New book on the life and miracles of Fr. Ignatius Raksha. The book is available as an ebook at :


Note from the Author

I didn’t know about Ivan. I had never thought about delving into the past of Russian Monasticism nor had I ever visited any Russian monasteries in the Holy Land except the imposing Monastery of Saint Mary the Magdalene the Myrrh-bearer, on the slope of the Mount of Olives in the Garden of Gethsemane which is one of the most easily recognizable landmarks of Jerusalem. This striking example of Russian architecture was built in the Muscovite style with golden onion domes or cupolas. But Hebron was always a no-go area despite having been to the Holy Land 30 times before. So, how did I learn about Ivan? What prompted me to write a book on his life and try to trace his life? Of all people a Greek like me would be the least expected person to grapple with this onerous task as I don’t know Russian, never have been to Hebron and knew nothing about how to embark on this quest. However, a photo of him on facebook by a complete unknown to me triggered the urge to find out more about him. I contacted the lady who posted the photo and took her an interview. What I discovered was the tailgate to a more thorough quest that would lead me to my sources. A spate of miraculous happenings started unfolding, prompting me to forge ahead and continue undaunted. The most astonishing of them was the tangible presence of the Hegoumen as I made a dent into this project. My first book on the Miracles in the Holy Land, entitled “Mystical Experiences in the Holy Land” by Promachos of Orthodoxy was like a crampon, a foothold that would enable a more serious engagement with my research. All of a sudden, testimonies started pouring in, people, having read my book, started calling me to give me information about the unknown saint of Hebron who fought with demons, conversed with the Holy Trinity and so many other staggering incidents that really spearheaded me to take a bit between my teeth. The icon that Mrs Sophia Kouna has in her iconostasis keeps falling and as she has admitted a light breeze caressed her cheeks upon entering her house with the book and the photo of Father Ignaty hasn’t stopped falling ever since. I tried to contact the only relative alive, his niece, Irina Raksha. An 80-something-year old author who has been trying to trace her lineage. I sent her an email in English but she requested that I wrote in Russian. Google translate did the trick and now the language barrier was lifted. She told me how happy she was that somebody had decided to write about her uncle. The email exchanges are contained at the back of the book as well as her interviews to various literary journals where she recounts her lineage and the fortuitous encounter with her uncle posthumously. I have a feeling the readers of this book will get some valuable insights into the life of this Russian ascetic figure who loved The Most Holy Theotokos so very much and venerated the Holy Trinity there in Palestine, near the Mamre oak. If this is anything to go by, splinters of that Oak have come into my hands quite unexpectedly only recently. Who knows, maybe Father Ignaty wanted me to continue my search and publish a book on his life despite the missing pieces of this jigsaw puzzle which I have been endevoring to complete. I hope you will find his athletic struggles intriguing and inspirational as much as I have. May he bless us all from above. Amen!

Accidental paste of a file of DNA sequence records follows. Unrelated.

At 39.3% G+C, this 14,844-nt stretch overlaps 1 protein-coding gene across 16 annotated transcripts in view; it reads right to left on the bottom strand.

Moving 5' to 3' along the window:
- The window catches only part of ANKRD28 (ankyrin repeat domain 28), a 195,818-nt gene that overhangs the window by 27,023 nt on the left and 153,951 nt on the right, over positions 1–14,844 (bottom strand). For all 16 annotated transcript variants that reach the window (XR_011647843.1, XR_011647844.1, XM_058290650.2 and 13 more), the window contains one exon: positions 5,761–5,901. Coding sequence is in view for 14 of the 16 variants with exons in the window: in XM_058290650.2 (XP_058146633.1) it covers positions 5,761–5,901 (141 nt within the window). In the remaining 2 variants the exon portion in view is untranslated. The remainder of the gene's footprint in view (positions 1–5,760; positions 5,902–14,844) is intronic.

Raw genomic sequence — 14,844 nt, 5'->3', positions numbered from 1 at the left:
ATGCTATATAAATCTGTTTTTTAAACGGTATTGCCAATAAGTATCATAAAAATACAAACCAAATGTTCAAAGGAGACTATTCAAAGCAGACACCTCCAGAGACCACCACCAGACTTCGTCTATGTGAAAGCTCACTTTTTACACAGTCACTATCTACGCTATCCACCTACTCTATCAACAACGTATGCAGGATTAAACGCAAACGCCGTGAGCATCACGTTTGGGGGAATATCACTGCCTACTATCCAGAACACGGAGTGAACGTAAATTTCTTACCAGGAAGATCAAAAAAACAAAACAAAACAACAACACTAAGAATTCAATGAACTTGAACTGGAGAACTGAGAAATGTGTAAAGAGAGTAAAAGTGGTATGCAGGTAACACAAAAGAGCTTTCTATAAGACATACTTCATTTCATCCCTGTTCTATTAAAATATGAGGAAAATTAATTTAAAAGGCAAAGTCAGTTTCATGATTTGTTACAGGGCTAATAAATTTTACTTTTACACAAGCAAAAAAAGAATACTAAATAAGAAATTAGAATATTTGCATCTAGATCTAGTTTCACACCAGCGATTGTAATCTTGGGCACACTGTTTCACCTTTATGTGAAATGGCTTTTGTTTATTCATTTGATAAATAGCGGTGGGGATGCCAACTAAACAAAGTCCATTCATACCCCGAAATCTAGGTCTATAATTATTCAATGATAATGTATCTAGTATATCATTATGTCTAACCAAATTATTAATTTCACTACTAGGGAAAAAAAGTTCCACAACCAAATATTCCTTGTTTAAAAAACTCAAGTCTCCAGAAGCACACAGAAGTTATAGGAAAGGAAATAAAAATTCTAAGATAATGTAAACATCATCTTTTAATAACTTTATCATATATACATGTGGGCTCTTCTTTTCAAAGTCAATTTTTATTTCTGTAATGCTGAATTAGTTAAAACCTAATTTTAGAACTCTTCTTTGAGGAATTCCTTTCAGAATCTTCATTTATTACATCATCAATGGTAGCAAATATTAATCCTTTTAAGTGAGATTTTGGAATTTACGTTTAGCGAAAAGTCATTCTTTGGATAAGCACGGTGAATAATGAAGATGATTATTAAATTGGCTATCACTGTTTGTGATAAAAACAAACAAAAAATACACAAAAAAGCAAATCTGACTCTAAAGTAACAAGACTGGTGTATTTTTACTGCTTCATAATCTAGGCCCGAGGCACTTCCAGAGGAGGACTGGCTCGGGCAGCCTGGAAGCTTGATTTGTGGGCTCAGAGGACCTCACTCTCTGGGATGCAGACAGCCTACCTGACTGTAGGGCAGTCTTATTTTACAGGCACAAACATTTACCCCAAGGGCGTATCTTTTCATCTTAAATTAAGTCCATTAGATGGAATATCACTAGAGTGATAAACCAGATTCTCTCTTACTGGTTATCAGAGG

Sofia Kioroglou